Organizational Developmental Consultant

Ten Techniques to Make Decisions: #7 Three For/Three Against

September 17, 2014

“Because all sides of an issue don’t get equal discussion time, the most vocal and opinionated people in my group always seem to get their way. Is there a technique that can help me alleviate this problem?”

#7  Three For/Three Against

What is Three For/Three Against?

Three For/Three Against is a technique for assuring that all sides of an issue are heard.

By design, Three For/Three Against asks for both the pros and the cons for every option or issue being discussed. This insures that any decisions to be made are based on all of the information available, not just the opinions of the most vocal contingents.

When to Use Three For/Three Against

  • When you want to be sure that all sides of an issue get equal “air time”
  • When you are planning to present an idea for approval

How to Use Three For/Three Against

1. Introduce the Three For/Three Against technique and describe how it will be used in your meeting. You might say, for example, “It is important that we hear all sides of all available options before we can decide the right option for us. In the past, we have not done a very good job of this. Today let’s try a new technique that will ensure that both sides of the issue are discussed. It’s called Three For/Three Against. When we discuss an issue, please note that for every three comments we hear in support of an option, we will also generate three against that option. These Three For and Three Against can be offered by one person or by any of you within the group. 3 is an arbitrary number. The point is to systematically hear both sides of the issue.”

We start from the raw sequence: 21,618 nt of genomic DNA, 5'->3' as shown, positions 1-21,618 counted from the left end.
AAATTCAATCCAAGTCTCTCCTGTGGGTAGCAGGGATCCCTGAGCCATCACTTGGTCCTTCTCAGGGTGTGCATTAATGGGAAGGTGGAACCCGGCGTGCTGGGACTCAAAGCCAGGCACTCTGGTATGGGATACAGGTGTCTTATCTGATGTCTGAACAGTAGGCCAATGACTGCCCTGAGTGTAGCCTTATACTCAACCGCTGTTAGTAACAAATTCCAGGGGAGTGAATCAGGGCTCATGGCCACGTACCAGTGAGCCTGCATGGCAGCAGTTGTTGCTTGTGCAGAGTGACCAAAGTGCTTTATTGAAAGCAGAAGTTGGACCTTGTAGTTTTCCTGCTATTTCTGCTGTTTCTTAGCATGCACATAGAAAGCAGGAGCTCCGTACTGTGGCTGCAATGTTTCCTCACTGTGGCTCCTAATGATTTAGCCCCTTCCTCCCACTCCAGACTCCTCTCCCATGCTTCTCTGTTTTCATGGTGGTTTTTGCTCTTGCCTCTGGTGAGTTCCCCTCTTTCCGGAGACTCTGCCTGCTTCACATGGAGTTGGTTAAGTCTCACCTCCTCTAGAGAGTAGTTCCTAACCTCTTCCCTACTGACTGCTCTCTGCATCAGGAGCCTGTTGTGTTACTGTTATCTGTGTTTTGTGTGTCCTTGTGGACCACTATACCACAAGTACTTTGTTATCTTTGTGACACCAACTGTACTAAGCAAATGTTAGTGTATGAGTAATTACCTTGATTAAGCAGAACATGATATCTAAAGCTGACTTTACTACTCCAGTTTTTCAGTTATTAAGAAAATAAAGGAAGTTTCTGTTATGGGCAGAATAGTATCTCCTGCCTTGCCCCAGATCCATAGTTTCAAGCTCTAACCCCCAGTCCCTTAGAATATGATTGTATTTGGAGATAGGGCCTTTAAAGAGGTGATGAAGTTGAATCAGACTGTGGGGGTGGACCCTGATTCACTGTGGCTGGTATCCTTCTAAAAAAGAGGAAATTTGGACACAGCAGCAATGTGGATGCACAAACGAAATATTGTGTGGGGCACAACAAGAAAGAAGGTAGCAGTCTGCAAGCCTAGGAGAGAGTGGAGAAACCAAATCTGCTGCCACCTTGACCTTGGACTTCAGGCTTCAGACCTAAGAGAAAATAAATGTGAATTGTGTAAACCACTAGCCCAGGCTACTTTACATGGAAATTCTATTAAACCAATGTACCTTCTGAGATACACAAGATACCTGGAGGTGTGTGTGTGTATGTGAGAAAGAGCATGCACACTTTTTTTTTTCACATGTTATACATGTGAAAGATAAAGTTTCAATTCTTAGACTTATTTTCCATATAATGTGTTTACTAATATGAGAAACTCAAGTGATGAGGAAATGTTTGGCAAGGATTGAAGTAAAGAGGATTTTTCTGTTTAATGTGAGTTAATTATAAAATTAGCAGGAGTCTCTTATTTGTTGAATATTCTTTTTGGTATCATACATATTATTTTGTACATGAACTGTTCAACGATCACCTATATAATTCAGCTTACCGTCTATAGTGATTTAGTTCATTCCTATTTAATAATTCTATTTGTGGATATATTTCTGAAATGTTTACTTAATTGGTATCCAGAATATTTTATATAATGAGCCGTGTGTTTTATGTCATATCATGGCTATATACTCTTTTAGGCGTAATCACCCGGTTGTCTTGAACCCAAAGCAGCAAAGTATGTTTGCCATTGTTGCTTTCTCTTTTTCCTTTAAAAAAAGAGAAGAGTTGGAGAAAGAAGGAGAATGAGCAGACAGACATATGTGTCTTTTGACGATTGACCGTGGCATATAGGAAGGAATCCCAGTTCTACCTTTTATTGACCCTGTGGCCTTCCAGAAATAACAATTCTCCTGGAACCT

NOTE: Your group may feel that always sticking to the number “3” is limiting and inappropriate. Be flexible. Remember that in the final analysis, the primary goal of this process is to elicit comments on both sides of an issue.

2. When an issue is being discussed, ask your group to provide three reasons why the issue should be supported, and then three reasons why it should not be supported. If you are discussing many options use the technique for each option.

3. After the discussion, ask your participants to decide upon the best option for the group.

In Summary:

Three For/Three Against is a technique for hearing all sides of an argument before making a decision.

1. Introduce the Three For/Three Against technique and describe how it will be used in your meeting.

2. Introduce the issue to be considered and ask your group to provide three reasons why a specific issue should be supported and three reasons why it shouldn’t be supported.

3. After the discussion, ask your participants to decide upon the best option for the group.

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You will find my book Mission Critical Meetings: 81 Practical Facilitation Techniques on Amazon.

http://www.amazon.com/Mission-Critical-Meetings-Facilitation-Techniques/dp/1627870377/ref=sr_1_2?s=books&ie=UTF8&qid=1408719109&sr=1-2&keywords=Mission+Critical+Meetings

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